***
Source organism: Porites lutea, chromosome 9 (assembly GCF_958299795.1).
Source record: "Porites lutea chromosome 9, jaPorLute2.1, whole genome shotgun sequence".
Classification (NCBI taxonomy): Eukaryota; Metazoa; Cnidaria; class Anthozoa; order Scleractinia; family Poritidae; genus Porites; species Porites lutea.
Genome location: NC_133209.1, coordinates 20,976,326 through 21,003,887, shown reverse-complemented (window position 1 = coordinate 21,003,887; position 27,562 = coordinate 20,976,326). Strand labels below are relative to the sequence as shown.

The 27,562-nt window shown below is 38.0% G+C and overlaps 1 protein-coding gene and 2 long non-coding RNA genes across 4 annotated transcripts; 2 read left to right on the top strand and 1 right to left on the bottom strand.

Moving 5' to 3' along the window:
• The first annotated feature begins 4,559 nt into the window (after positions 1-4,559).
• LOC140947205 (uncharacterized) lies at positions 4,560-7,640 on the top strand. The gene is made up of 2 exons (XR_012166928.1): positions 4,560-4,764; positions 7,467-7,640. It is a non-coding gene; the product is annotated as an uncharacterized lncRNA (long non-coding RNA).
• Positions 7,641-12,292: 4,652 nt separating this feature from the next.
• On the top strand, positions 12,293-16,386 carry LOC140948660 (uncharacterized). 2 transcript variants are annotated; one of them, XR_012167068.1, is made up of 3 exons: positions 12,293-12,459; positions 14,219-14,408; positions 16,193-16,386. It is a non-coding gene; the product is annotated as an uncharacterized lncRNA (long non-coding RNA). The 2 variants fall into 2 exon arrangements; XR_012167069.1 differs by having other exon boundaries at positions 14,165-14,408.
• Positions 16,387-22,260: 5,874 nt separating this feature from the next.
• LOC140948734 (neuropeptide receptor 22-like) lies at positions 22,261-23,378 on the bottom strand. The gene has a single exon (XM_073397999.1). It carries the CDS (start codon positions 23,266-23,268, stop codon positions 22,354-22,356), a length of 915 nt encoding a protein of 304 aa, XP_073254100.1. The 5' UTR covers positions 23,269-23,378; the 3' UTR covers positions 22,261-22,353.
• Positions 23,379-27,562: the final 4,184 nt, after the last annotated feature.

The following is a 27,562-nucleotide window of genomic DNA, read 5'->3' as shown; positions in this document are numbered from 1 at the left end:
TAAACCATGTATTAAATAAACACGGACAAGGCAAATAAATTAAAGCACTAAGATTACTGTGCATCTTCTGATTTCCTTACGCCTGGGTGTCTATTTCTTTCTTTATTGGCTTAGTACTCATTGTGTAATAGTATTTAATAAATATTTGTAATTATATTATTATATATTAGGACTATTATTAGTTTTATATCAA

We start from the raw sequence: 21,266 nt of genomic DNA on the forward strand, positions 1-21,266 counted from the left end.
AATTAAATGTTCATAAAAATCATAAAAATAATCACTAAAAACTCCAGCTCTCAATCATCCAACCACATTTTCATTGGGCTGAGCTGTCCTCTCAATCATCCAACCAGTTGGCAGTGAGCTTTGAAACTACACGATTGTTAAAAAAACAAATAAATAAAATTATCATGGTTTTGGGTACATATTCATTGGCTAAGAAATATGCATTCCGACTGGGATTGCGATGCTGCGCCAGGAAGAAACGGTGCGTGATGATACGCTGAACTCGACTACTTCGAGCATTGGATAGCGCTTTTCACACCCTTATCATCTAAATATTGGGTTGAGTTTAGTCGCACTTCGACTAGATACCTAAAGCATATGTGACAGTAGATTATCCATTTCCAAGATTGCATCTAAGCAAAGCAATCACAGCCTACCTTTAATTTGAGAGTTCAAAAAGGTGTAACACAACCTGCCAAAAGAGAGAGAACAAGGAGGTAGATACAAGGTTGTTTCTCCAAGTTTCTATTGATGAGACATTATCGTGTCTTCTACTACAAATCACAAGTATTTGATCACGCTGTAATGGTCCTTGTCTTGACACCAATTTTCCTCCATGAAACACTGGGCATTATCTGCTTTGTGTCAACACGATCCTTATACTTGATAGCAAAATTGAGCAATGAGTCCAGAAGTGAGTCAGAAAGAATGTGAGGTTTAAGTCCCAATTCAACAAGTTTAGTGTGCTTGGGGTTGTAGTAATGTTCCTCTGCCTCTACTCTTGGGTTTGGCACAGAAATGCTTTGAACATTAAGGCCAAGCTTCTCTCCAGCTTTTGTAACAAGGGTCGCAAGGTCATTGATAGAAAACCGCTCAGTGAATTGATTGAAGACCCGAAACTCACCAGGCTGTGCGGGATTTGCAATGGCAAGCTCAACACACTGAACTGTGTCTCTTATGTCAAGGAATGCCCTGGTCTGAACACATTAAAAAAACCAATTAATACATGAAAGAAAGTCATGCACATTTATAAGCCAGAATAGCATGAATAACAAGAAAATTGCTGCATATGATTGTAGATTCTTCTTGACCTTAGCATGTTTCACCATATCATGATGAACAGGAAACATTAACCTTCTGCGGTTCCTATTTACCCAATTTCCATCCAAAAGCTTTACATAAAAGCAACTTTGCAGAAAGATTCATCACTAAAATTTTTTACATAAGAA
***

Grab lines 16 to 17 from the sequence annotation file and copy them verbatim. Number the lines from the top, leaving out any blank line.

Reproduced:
We start from the raw sequence: 21,266 nt of genomic DNA on the forward strand, positions 1-21,266 counted from the left end.
AATTAAATGTTCATAAAAATCATAAAAATAATCACTAAAAACTCCAGCTCTCAATCATCCAACCACATTTTCATTGGGCTGAGCTGTCCTCTCAATCATCCAACCAGTTGGCAGTGAGCTTTGAAACTACACGATTGTTAAAAAAACAAATAAATAAAATTATCATGGTTTTGGGTACATATTCATTGGCTAAGAAATATGCATTCCGACTGGGATTGCGATGCTGCGCCAGGAAGAAACGGTGCGTGATGATACGCTGAACTCGACTACTTCGAGCATTGGATAGCGCTTTTCACACCCTTATCATCTAAATATTGGGTTGAGTTTAGTCGCACTTCGACTAGATACCTAAAGCATATGTGACAGTAGATTATCCATTTCCAAGATTGCATCTAAGCAAAGCAATCACAGCCTACCTTTAATTTGAGAGTTCAAAAAGGTGTAACACAACCTGCCAAAAGAGAGAGAACAAGGAGGTAGATACAAGGTTGTTTCTCCAAGTTTCTATTGATGAGACATTATCGTGTCTTCTACTACAAATCACAAGTATTTGATCACGCTGTAATGGTCCTTGTCTTGACACCAATTTTCCTCCATGAAACACTGGGCATTATCTGCTTTGTGTCAACACGATCCTTATACTTGATAGCAAAATTGAGCAATGAGTCCAGAAGTGAGTCAGAAAGAATGTGAGGTTTAAGTCCCAATTCAACAAGTTTAGTGTGCTTGGGGTTGTAGTAATGTTCCTCTGCCTCTACTCTTGGGTTTGGCACAGAAATGCTTTGAACATTAAGGCCAAGCTTCTCTCCAGCTTTTGTAACAAGGGTCGCAAGGTCATTGATAGAAAACCGCTCAGTGAATTGATTGAAGACCCGAAACTCACCAGGCTGTGCGGGATTTGCAATGGCAAGCTCAACACACTGAACTGTGTCTCTTATGTCAAGGAATGCCCTGGTCTGAACACATTAAAAAAACCAATTAATACATGAAAGAAAGTCATGCACATTTATAAGCCAGAATAGCATGAATAACAAGAAAATTGCTGCATATGATTGTAGATTCTTCTTGACCTTAGCATGTTTCACCATATCATGATGAACAGGAAACATTAACCTTCTGCGGTTCCTATTTACCCAATTTCCATCCAAAAGCTTTACATAAAAGCAACTTTGCAGAAAGATTCATCACTAAAATTTTTTACATAAGAA